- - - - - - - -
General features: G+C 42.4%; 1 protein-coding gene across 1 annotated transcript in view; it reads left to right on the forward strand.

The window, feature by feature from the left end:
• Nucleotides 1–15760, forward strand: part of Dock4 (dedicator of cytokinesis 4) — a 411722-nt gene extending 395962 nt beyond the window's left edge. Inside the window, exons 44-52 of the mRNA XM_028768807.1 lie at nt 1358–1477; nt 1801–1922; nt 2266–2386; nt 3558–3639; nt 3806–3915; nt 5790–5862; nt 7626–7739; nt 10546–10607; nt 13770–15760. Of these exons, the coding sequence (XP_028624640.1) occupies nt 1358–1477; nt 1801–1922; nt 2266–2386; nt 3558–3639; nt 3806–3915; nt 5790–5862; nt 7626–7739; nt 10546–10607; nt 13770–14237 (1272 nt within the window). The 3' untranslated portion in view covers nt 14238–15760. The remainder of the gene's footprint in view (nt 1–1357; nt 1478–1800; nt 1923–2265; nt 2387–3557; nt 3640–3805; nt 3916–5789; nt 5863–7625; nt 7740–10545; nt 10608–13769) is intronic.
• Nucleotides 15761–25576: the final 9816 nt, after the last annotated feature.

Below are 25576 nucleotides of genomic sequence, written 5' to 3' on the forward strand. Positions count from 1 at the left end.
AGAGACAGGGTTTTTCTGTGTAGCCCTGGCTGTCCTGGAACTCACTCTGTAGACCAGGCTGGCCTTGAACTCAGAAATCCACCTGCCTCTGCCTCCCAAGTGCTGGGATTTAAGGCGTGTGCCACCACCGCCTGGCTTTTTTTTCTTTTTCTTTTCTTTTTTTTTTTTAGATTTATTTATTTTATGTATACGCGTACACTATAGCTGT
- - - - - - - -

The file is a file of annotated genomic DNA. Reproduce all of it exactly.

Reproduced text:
General features: G+C 42.4%; 1 protein-coding gene across 1 annotated transcript in view; it reads left to right on the forward strand.

The window, feature by feature from the left end:
• Nucleotides 1–15760, forward strand: part of Dock4 (dedicator of cytokinesis 4) — a 411722-nt gene extending 395962 nt beyond the window's left edge. Inside the window, exons 44-52 of the mRNA XM_028768807.1 lie at nt 1358–1477; nt 1801–1922; nt 2266–2386; nt 3558–3639; nt 3806–3915; nt 5790–5862; nt 7626–7739; nt 10546–10607; nt 13770–15760. Of these exons, the coding sequence (XP_028624640.1) occupies nt 1358–1477; nt 1801–1922; nt 2266–2386; nt 3558–3639; nt 3806–3915; nt 5790–5862; nt 7626–7739; nt 10546–10607; nt 13770–14237 (1272 nt within the window). The 3' untranslated portion in view covers nt 14238–15760. The remainder of the gene's footprint in view (nt 1–1357; nt 1478–1800; nt 1923–2265; nt 2387–3557; nt 3640–3805; nt 3916–5789; nt 5863–7625; nt 7740–10545; nt 10608–13769) is intronic.
• Nucleotides 15761–25576: the final 9816 nt, after the last annotated feature.

Below are 25576 nucleotides of genomic sequence, written 5' to 3' on the forward strand. Positions count from 1 at the left end.
AGAGACAGGGTTTTTCTGTGTAGCCCTGGCTGTCCTGGAACTCACTCTGTAGACCAGGCTGGCCTTGAACTCAGAAATCCACCTGCCTCTGCCTCCCAAGTGCTGGGATTTAAGGCGTGTGCCACCACCGCCTGGCTTTTTTTTCTTTTTCTTTTCTTTTTTTTTTTTAGATTTATTTATTTTATGTATACGCGTACACTATAGCTGT